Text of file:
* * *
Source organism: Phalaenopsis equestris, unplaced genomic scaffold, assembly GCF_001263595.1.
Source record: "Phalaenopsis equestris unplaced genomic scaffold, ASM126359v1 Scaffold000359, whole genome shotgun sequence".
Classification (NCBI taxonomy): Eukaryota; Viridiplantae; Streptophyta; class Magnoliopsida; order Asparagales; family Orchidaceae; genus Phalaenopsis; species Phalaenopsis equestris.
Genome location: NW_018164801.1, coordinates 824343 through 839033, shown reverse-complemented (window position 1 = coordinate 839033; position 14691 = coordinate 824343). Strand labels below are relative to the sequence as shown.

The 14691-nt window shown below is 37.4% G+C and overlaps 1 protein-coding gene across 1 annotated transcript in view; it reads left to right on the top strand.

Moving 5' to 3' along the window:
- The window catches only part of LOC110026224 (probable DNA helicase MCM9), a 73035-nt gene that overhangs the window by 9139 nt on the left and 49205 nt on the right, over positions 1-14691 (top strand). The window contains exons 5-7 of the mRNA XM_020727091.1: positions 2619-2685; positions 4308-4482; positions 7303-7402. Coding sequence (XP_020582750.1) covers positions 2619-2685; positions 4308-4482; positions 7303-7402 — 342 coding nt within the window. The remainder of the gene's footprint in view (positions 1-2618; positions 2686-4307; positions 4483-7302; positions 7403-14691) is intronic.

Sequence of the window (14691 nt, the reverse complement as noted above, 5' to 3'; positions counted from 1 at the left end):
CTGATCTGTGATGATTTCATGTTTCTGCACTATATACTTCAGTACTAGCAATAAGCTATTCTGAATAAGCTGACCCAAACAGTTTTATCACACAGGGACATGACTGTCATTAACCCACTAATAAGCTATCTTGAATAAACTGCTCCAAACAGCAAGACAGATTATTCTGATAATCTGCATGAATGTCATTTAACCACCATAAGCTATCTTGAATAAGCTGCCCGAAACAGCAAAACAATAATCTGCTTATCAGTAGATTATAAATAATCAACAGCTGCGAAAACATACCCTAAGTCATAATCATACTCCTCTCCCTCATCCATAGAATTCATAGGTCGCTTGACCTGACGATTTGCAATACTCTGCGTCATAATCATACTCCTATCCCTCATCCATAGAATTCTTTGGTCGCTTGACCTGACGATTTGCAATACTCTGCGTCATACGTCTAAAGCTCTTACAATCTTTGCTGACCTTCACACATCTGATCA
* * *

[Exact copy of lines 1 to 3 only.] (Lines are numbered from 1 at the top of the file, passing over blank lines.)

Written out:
Source organism: Phalaenopsis equestris, unplaced genomic scaffold, assembly GCF_001263595.1.
Source record: "Phalaenopsis equestris unplaced genomic scaffold, ASM126359v1 Scaffold000359, whole genome shotgun sequence".
Classification (NCBI taxonomy): Eukaryota; Viridiplantae; Streptophyta; class Magnoliopsida; order Asparagales; family Orchidaceae; genus Phalaenopsis; species Phalaenopsis equestris.